I'm afraid that it may also lose some possibilities of the expert use, much reducing it to the "traverse the list once" model that the basic use provides under the hood. The current expert model does not couple traversing through the list and processing its elements, and it's rather good for advanced use. Terry provided some thoughts on that in her blog on the TBB aggregator: http://software.intel.com/en-us/blogs/2012/05/02/aggregator-a-new-commun... (see When to use Aggregator and why use Expert Mode? at the very end of her article).

OK, multiple passes is a good argument... How about an optional iterator that can be initialised from that pointer parameter? When a single pass suffices, which is in most cases, it can still take out some of the noise. Here's an application to the code in test_aggregator.cpp:

classmy_handler {
    pq_t *pq;
public:
    my_handler() {}
    my_handler(pq_t *pq_) : pq(pq_) {}
   voidoperator()(tbb::aggregator_operation* op_list)const{
#if0
       while(op_list) {
            op_data& request =static_cast<op_data&>(*op_list);
            op_list = op_list->next();
            request.start();
#else
       for(tbb::aggregator_iterator it(op_list); !it.eos(); ++it) {
            op_data& request =static_cast<op_data&>(*it);
#endif
           if(request.tid >=0) pq->push(request.tid);
           else{
                ASSERT(!pq->empty(),"queue should not be empty!");
               intelem = pq->top();
                pq->pop();
                shared_data[elem]++;
            }
#if0
            request.finish();
#endif
        }
    }
};

Dmitry Vyukov的头像

Hi,

Regarding memory fences.

} while (mailbox.compare_and_swap(&op, res) != res);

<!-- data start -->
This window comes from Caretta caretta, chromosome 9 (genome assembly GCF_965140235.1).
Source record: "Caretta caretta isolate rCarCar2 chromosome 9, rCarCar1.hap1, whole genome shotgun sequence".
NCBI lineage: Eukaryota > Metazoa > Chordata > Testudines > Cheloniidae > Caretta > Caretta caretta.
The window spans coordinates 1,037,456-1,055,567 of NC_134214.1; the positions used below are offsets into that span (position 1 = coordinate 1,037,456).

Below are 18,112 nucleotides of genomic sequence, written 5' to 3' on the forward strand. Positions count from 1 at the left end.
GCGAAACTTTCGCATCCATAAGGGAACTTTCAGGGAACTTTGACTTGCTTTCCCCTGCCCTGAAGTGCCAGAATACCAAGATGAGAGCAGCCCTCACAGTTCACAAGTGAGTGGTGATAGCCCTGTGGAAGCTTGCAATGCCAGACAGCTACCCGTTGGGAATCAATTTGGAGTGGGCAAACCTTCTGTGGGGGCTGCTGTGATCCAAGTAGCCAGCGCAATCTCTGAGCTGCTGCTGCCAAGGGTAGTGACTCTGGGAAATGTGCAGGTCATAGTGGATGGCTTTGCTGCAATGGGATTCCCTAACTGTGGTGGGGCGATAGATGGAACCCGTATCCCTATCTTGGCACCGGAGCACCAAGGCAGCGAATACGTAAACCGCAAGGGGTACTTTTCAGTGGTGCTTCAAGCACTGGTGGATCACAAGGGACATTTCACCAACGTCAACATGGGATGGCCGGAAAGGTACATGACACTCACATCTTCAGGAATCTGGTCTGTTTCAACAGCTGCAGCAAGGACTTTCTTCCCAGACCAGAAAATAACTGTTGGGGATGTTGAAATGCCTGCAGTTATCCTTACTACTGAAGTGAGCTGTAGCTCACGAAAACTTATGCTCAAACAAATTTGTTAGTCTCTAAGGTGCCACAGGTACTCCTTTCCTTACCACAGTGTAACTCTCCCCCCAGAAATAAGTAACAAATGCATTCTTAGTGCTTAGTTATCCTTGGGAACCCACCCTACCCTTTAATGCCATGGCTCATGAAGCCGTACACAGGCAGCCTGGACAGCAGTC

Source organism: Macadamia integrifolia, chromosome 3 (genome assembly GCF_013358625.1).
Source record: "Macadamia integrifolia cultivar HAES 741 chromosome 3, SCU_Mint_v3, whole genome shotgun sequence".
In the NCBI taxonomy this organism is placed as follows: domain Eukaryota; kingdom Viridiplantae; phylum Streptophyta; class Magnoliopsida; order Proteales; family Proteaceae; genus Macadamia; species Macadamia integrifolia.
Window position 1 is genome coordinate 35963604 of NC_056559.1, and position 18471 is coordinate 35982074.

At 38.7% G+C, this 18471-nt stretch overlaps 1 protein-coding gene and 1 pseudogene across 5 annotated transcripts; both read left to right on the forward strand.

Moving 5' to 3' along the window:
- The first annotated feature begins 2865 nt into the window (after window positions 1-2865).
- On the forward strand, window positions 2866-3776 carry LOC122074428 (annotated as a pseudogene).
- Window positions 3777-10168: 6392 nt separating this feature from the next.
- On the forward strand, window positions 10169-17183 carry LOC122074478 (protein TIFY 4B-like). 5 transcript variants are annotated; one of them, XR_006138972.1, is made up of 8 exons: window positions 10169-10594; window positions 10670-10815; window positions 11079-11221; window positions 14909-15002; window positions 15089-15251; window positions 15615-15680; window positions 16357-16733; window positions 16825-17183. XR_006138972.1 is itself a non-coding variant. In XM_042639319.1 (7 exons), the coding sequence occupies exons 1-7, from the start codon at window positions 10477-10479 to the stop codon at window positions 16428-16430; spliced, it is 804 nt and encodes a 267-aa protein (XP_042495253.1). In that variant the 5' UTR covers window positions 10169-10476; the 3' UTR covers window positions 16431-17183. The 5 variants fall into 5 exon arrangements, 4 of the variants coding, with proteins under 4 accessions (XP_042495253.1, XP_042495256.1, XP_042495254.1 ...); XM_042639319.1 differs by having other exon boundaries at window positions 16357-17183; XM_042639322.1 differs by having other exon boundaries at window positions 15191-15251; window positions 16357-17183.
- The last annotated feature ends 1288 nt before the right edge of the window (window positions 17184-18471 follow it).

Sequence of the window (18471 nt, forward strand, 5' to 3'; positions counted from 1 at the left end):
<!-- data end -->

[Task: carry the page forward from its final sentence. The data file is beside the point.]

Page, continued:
must be at least release.

pending_operations = mailbox.fetch_and_store(NULL);
must be at least acquire.

void finish() { itt_store_word_with_release(status, uintptr_t(agg_finished)); }
must be at least release.

spin_wait_while_eq(op.status, uintptr_t(aggregator_operation::agg_waiting));
must be at least acquire.

itt_store_word_with_release(handler_busy, uintptr_t(0));
must be at least release.

spin_wait_until_eq(handler_busy, uintptr_t(0));
must be at least acquire.

__TBB_store_with_release(handler_busy, uintptr_t(1));
does not need to be release.

All about lock-free algorithms, multicore, scalability, parallel computing and related topics: http://www.1024cores.net
Dmitry Vyukov的头像

>I'm afraid that it may also lose some possibilities of the expert use, much reducing it to the "traverse the list once" model that the basic use provides under the hood. The current expert model does not couple traversing through the list and processing its elements, and it's rather good for advanced use.

Are there any other usages of "batch processing" besides the priority queue? Have you measured performance win? I mean it looks rather esoteric.

>call_itt_notify() is indeed not a synchronization; it's a notification to Intel(R) Inspector that a synchronization either will happen ('releasing') or has happened ('acquired'). This is necessary for the tool to understand custom synchronization algorithms and do not report false data races.

Btw, in ThreadSanitizer we use a different approach. The tool unserstands the atomic operations and memory ordering constraints in the code. This eliminates the need to additional annotations and at the same time protectes from incorrect annotations.